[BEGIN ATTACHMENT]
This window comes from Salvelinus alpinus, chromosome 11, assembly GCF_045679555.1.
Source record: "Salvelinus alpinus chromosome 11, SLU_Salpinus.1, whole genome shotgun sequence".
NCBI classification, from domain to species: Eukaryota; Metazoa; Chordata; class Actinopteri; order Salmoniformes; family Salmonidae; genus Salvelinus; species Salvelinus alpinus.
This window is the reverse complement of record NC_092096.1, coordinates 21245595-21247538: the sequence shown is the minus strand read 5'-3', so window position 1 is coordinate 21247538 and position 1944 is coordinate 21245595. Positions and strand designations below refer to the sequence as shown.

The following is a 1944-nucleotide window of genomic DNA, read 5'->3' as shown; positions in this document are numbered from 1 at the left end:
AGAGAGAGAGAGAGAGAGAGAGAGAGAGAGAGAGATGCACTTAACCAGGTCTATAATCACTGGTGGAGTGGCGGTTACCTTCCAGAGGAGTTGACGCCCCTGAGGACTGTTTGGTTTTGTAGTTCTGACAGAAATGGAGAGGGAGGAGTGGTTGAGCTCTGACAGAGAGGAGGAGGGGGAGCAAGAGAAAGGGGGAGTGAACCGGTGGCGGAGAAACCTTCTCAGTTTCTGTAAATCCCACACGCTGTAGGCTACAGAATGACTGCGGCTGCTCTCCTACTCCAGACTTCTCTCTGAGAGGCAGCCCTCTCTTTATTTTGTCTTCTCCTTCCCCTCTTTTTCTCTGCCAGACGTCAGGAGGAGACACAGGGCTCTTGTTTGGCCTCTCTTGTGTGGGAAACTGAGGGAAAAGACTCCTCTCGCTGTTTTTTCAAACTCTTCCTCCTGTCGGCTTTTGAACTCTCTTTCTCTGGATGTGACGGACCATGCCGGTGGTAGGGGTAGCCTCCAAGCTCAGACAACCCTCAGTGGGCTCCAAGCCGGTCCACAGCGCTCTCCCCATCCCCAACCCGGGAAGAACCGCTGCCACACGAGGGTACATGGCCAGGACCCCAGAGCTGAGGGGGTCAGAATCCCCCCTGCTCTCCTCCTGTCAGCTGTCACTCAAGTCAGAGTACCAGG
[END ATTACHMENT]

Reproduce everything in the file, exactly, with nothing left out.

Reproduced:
This window comes from Salvelinus alpinus, chromosome 11, assembly GCF_045679555.1.
Source record: "Salvelinus alpinus chromosome 11, SLU_Salpinus.1, whole genome shotgun sequence".
NCBI classification, from domain to species: Eukaryota; Metazoa; Chordata; class Actinopteri; order Salmoniformes; family Salmonidae; genus Salvelinus; species Salvelinus alpinus.
This window is the reverse complement of record NC_092096.1, coordinates 21245595-21247538: the sequence shown is the minus strand read 5'-3', so window position 1 is coordinate 21247538 and position 1944 is coordinate 21245595. Positions and strand designations below refer to the sequence as shown.

The following is a 1944-nucleotide window of genomic DNA, read 5'->3' as shown; positions in this document are numbered from 1 at the left end:
AGAGAGAGAGAGAGAGAGAGAGAGAGAGAGAGAGATGCACTTAACCAGGTCTATAATCACTGGTGGAGTGGCGGTTACCTTCCAGAGGAGTTGACGCCCCTGAGGACTGTTTGGTTTTGTAGTTCTGACAGAAATGGAGAGGGAGGAGTGGTTGAGCTCTGACAGAGAGGAGGAGGGGGAGCAAGAGAAAGGGGGAGTGAACCGGTGGCGGAGAAACCTTCTCAGTTTCTGTAAATCCCACACGCTGTAGGCTACAGAATGACTGCGGCTGCTCTCCTACTCCAGACTTCTCTCTGAGAGGCAGCCCTCTCTTTATTTTGTCTTCTCCTTCCCCTCTTTTTCTCTGCCAGACGTCAGGAGGAGACACAGGGCTCTTGTTTGGCCTCTCTTGTGTGGGAAACTGAGGGAAAAGACTCCTCTCGCTGTTTTTTCAAACTCTTCCTCCTGTCGGCTTTTGAACTCTCTTTCTCTGGATGTGACGGACCATGCCGGTGGTAGGGGTAGCCTCCAAGCTCAGACAACCCTCAGTGGGCTCCAAGCCGGTCCACAGCGCTCTCCCCATCCCCAACCCGGGAAGAACCGCTGCCACACGAGGGTACATGGCCAGGACCCCAGAGCTGAGGGGGTCAGAATCCCCCCTGCTCTCCTCCTGTCAGCTGTCACTCAAGTCAGAGTACCAGG